Monday, June 30, 2008

Transactional Consumer Data can drive Marketing ROI

Credit card companies and other firms with transactional data mine that information to generate targeted marketing communications to generate high ROI campaigns. As marketers this is what we try to accomplish. But let's take the power of transactional data farther. What if, in addition to marketing to consumers based on mining transactional data, we put the informative power of the information into the hands of our consumers? Scary? Perhaps. Consider this. If MasterCard, Visa, or American Express were ubiquitous and able to capture all of my transactions (ok, Amex may not have the retail footprint), and track changes in spending behavior, what would it be worth to me to view these trends? I'd certainly be open to using my MC or Visa exclusively to be sure the analytical information delivered to me represented my full spending.

Think about the power of this exchange: In return for my commitment to increase my 'share of wallet' (transactions) with my credit card provider, they deliver to me compelling information about my spending behavior patterns. Suddenly, my credit card provider is an asset as my partner in managing my lifestyle spending rather than simply being a transactional cost center. By changing the thinking and approach to how the data is used, this could take the relationship to another level and generate a powerful ROI to the credit card firm.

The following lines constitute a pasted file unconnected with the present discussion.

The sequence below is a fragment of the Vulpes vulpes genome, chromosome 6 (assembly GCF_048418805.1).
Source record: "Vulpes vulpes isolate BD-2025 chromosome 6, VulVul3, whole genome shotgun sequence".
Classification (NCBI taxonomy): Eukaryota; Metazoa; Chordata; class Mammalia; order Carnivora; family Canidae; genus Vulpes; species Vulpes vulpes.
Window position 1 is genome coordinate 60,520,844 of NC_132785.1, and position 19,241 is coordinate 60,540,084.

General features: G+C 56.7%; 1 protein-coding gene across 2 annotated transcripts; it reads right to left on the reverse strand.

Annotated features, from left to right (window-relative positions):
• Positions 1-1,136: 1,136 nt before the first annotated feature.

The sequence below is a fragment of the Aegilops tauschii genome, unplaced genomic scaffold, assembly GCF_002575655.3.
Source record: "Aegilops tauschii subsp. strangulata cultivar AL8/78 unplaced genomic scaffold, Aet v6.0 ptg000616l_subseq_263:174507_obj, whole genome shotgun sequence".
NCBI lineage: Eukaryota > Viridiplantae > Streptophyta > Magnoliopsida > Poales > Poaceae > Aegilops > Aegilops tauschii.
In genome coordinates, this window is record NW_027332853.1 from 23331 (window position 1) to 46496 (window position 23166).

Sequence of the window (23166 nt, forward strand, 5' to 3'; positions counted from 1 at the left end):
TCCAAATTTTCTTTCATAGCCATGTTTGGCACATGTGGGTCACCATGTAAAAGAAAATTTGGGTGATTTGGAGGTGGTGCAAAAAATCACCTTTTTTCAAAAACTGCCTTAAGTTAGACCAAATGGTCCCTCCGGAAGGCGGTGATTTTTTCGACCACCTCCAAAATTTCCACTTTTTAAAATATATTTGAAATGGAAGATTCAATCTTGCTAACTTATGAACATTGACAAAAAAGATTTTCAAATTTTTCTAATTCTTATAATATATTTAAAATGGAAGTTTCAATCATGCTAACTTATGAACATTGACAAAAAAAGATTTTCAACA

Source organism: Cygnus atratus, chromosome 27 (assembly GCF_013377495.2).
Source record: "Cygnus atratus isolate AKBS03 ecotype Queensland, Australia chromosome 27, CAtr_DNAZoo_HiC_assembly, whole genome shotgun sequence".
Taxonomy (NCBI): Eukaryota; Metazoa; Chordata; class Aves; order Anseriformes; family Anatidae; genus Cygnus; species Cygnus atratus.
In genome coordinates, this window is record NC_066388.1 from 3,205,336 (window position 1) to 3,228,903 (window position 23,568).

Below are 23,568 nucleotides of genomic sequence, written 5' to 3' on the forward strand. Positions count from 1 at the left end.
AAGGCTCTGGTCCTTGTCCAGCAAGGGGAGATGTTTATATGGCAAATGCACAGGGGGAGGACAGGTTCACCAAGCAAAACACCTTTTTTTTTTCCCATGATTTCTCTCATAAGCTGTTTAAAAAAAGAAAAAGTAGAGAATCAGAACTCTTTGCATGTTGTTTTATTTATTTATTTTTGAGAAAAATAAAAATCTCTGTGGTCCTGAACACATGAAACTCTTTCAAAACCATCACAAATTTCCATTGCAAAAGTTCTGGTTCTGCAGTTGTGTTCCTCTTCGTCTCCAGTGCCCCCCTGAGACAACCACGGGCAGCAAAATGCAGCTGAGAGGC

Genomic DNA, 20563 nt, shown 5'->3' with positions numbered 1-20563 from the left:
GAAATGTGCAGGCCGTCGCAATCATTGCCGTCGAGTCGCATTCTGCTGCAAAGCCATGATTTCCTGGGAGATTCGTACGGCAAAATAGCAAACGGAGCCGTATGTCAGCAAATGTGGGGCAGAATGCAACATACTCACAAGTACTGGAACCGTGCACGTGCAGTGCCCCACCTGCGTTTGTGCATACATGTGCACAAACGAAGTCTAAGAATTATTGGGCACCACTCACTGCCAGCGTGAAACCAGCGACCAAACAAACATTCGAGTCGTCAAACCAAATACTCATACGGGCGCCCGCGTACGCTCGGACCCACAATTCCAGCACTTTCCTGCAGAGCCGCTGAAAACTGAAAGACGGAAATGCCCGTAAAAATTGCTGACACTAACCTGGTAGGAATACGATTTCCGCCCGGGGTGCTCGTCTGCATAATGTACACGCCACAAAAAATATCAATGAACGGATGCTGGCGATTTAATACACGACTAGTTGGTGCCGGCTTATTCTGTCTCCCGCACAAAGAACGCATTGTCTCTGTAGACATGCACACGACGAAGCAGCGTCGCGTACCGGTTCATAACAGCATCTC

Note that this could also work in other realms. If my local grocer provided a comprehensive analysis of my grocery shopping trends (think of charts similar to your mutual fund reports) I would be more willing to provide 100% share of my grocery shopping to that grocer to ensure that the information accurately reflects my total behavior. (Hey, I've been eating more veggies, and less meat....but I'm buying more ice cream these days.)

The key point is that marketers can enhance ROI by recognizing the power of the data that they own and how that data is presented to customers.

1 comment:

Good Cheap Wine Guide said...

Great concept! I am uncertain why this is not widely used. Personal partnerships could work in a wide variety of disciplines. Good post!